PORT HARDY— A young Port Hardy man paid the price last week for his involvement in a dial-a-dope operation.
Dominic Dube appeared before the court on cocaine trafficking charges relating to an RCMP operation conducted last summer and fall. Before facing those charges he first had to answer to an unrelated shoplifting charge after being caught trying to leave Overwaitea with pepperoni in his backpack.
A civil loss officer observed Dube place $14.54 worth of the meat product in his bag on Sept 22 before exiting the store. He was then challenged by the officer and the police were called. Dube was also deemed to be in breach of a curfew during the occurrence.
Crown counsel John Blackman noted that Dube had no previous record and suggested that a suspended sentence or modest fine would be in order. Defence Counsel Paul Grier informed the court that his client was returning home from work at the time of the offence, and had taken the food for his family after his child tax credit and pay were late.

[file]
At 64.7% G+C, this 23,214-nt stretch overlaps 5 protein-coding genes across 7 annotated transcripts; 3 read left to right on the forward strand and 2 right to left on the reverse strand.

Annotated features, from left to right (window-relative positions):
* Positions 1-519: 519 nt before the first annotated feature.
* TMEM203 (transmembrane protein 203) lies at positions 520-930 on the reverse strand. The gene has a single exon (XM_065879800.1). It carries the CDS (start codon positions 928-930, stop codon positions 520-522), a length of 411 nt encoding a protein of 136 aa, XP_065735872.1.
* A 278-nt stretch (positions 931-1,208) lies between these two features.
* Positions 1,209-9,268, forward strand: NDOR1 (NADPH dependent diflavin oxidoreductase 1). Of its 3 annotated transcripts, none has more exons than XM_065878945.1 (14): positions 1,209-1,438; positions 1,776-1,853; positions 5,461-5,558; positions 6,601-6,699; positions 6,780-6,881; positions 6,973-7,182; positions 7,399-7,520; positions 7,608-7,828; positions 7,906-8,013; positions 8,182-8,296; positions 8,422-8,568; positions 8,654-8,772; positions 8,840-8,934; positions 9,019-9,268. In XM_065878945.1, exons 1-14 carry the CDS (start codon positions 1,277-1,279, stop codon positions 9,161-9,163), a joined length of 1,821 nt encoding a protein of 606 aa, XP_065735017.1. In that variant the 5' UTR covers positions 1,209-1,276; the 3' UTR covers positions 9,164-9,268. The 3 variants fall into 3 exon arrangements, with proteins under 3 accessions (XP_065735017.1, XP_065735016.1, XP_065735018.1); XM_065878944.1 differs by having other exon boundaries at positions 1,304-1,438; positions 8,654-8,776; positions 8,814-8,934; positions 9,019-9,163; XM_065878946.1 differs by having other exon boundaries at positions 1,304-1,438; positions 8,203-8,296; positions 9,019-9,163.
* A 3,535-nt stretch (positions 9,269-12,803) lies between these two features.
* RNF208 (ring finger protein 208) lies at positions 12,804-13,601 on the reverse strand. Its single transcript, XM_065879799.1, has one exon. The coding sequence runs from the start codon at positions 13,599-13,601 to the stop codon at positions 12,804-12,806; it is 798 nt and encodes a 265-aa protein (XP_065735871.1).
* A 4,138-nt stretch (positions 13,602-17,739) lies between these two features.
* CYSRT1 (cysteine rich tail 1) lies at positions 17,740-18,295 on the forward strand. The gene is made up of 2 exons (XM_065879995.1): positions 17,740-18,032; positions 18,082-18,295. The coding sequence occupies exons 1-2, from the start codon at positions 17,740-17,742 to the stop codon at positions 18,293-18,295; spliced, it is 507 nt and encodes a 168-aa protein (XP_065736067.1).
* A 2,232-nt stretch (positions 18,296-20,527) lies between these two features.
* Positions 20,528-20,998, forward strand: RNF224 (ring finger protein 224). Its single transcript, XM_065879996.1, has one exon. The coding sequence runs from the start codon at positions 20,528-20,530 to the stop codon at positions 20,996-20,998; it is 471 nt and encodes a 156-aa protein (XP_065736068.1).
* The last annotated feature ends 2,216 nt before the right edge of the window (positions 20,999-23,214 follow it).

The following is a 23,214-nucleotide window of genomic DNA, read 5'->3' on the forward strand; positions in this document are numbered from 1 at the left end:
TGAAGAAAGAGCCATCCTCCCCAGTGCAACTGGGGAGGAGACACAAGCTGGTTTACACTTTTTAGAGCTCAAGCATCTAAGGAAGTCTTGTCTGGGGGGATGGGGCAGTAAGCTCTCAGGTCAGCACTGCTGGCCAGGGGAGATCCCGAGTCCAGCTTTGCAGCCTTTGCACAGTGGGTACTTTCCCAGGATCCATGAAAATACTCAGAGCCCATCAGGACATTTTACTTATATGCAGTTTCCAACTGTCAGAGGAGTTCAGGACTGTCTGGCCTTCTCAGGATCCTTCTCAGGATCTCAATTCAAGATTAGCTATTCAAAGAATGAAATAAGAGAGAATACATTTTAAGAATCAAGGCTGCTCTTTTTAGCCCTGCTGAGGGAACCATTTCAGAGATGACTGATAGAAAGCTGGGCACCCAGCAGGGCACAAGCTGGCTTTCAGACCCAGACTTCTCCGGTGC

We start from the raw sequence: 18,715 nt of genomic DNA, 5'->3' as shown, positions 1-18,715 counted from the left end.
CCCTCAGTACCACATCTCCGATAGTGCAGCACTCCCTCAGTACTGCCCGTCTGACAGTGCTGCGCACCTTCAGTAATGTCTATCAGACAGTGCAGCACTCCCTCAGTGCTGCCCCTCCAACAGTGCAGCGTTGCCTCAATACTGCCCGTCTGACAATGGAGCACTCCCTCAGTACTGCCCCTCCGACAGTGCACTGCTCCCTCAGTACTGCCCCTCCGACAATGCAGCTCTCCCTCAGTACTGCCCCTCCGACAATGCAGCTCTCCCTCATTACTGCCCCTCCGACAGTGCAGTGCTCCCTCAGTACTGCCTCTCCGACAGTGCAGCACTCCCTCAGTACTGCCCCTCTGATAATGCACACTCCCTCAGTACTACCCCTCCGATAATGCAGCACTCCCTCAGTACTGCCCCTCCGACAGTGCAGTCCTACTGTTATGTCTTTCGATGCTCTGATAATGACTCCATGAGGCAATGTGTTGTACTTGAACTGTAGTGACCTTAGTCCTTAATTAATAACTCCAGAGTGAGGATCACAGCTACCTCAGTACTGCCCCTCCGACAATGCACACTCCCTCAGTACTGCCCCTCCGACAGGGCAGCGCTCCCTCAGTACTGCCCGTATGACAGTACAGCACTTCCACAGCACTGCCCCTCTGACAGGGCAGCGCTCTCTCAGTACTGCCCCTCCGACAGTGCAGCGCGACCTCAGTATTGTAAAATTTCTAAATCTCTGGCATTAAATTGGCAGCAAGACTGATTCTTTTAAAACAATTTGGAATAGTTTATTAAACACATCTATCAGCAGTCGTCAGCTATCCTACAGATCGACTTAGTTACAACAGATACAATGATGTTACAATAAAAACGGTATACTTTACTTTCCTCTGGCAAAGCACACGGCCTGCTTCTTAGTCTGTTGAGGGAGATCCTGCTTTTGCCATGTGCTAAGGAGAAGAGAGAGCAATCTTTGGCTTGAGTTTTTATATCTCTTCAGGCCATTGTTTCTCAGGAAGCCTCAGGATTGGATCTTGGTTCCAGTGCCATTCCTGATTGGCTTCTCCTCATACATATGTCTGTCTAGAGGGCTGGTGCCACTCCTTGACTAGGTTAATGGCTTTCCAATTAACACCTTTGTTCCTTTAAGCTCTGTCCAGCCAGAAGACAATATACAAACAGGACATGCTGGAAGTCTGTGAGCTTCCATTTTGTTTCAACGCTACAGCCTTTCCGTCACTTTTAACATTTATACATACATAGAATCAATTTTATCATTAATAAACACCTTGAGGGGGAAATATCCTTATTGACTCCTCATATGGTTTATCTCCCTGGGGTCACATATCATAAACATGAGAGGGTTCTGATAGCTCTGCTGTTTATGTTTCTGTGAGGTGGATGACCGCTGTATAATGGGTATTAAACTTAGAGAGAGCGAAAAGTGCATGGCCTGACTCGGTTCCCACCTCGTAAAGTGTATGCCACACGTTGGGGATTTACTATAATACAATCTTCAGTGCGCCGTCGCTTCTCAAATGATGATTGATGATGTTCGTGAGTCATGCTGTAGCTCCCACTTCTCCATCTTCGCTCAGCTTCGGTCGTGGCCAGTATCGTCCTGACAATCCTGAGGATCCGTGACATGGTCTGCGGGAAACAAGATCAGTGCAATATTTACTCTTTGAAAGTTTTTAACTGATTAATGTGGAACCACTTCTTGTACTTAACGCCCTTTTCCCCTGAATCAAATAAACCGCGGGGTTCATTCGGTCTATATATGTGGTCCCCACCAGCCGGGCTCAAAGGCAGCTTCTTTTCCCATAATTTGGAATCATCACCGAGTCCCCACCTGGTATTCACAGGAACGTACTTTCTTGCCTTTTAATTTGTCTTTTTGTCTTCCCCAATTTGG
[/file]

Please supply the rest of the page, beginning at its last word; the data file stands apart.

The breach count was stayed after the court heard that his detainment after the offence had led him to break curfew.
Justice R. Sutton ordered a $250 fine to be paid by Nov 30 in relation to the offence.
Crown counsel Corbett then took overas the court turned its attention to the trafficking charges.
The court heard that Dube first came to the attention of the RCMP when they were supplied with his cellphone number and the name ‘Dom’ in relation to drugs in Port Hardy on July 15, 2011. Officers then initiated a text conversation with the defendant before setting up a buy at Robert Scott Elementary. Dube and another male were arrested when they came to complete the deal.
A subsequent search of Dube’s backpack turned up a quantity of powdered cocaine and a further quantity of crack cocaine, as well as $250 cash and his cellphone.
Officers inspecting the cellphone the day after the arrest noted 31 pages of texts, some personal and some drug-related, between July 15 and 16. They concluded that Dube was involved in an active, ongoing operation. Dube was later released pending an Oct. 12 court date.
On Aug. 26 of the same year RCMP officers again received a number belonging to Dube and undercover officers got in touch seeking cocaine. Dube agreed to supply half a gram for $50 and a meet was set up.